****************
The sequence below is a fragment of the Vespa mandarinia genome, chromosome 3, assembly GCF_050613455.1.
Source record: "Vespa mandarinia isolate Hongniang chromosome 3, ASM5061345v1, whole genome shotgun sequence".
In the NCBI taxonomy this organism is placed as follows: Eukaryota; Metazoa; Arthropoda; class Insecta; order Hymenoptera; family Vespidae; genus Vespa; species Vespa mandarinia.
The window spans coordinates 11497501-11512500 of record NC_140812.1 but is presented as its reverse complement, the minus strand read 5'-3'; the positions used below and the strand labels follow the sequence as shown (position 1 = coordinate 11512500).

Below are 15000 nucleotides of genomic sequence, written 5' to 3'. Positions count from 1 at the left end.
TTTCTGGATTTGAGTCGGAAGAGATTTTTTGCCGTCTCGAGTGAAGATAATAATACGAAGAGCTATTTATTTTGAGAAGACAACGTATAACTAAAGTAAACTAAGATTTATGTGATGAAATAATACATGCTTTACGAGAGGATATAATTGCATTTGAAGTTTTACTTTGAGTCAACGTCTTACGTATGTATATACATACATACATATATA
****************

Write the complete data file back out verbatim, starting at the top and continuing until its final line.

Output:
The sequence below is a fragment of the Vespa mandarinia genome, chromosome 3, assembly GCF_050613455.1.
Source record: "Vespa mandarinia isolate Hongniang chromosome 3, ASM5061345v1, whole genome shotgun sequence".
In the NCBI taxonomy this organism is placed as follows: Eukaryota; Metazoa; Arthropoda; class Insecta; order Hymenoptera; family Vespidae; genus Vespa; species Vespa mandarinia.
The window spans coordinates 11497501-11512500 of record NC_140812.1 but is presented as its reverse complement, the minus strand read 5'-3'; the positions used below and the strand labels follow the sequence as shown (position 1 = coordinate 11512500).

Below are 15000 nucleotides of genomic sequence, written 5' to 3'. Positions count from 1 at the left end.
TTTCTGGATTTGAGTCGGAAGAGATTTTTTGCCGTCTCGAGTGAAGATAATAATACGAAGAGCTATTTATTTTGAGAAGACAACGTATAACTAAAGTAAACTAAGATTTATGTGATGAAATAATACATGCTTTACGAGAGGATATAATTGCATTTGAAGTTTTACTTTGAGTCAACGTCTTACGTATGTATATACATACATACATATATA